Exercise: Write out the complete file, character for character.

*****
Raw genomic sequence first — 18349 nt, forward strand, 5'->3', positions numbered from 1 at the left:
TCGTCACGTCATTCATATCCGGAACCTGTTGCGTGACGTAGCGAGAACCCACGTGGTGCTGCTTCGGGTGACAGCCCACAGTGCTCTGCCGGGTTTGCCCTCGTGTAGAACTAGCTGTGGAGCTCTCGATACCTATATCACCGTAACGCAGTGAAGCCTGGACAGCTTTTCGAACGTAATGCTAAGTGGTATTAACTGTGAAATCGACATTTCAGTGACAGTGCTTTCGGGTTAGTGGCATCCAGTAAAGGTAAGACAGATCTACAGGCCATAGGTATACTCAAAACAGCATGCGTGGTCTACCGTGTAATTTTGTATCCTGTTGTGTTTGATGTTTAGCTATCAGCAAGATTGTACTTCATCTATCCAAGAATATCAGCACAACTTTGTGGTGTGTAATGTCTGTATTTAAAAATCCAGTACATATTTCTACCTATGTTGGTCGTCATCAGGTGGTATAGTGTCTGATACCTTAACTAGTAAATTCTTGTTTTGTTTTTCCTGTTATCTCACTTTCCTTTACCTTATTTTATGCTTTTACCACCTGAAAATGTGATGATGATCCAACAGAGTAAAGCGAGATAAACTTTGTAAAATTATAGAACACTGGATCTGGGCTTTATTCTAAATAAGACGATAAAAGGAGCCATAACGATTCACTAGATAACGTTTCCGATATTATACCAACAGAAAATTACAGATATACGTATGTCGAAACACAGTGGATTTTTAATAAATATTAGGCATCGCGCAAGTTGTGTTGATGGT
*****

Raw genomic sequence first — 18349 nt, forward strand, 5'->3', positions numbered from 1 at the left:
TCGTCACGTCATTCATATCCGGAACCTGTTGCGTGACGTAGCGAGAACCCACGTGGTGCTGCTTCGGGTGACAGCCCACAGTGCTCTGCCGGGTTTGCCCTCGTGTAGAACTAGCTGTGGAGCTCTCGATACCTATATCACCGTAACGCAGTGAAGCCTGGACAGCTTTTCGAACGTAATGCTAAGTGGTATTAACTGTGAAATCGACATTTCAGTGACAGTGCTTTCGGGTTAGTGGCATCCAGTAAAGGTAAGACAGATCTACAGGCCATAGGTATACTCAAAACAGCATGCGTGGTCTACCGTGTAATTTTGTATCCTGTTGTGTTTGATGTTTAGCTATCAGCAAGATTGTACTTCATCTATCCAAGAATATCAGCACAACTTTGTGGTGTGTAATGTCTGTATTTAAAAATCCAGTACATATTTCTACCTATGTTGGTCGTCATCAGGTGGTATAGTGTCTGATACCTTAACTAGTAAATTCTTGTTTTGTTTTTCCTGTTATCTCACTTTCCTTTACCTTATTTTATGCTTTTACCACCTGAAAATGTGATGATGATCCAACAGAGTAAAGCGAGATAAACTTTGTAAAATTATAGAACACTGGATCTGGGCTTTATTCTAAATAAGACGATAAAAGGAGCCATAACGATTCACTAGATAACGTTTCCGATATTATACCAACAGAAAATTACAGATATACGTATGTCGAAACACAGTGGATTTTTAATAAATATTAGGCATCGCGCAAGTTGTGTTGATGGT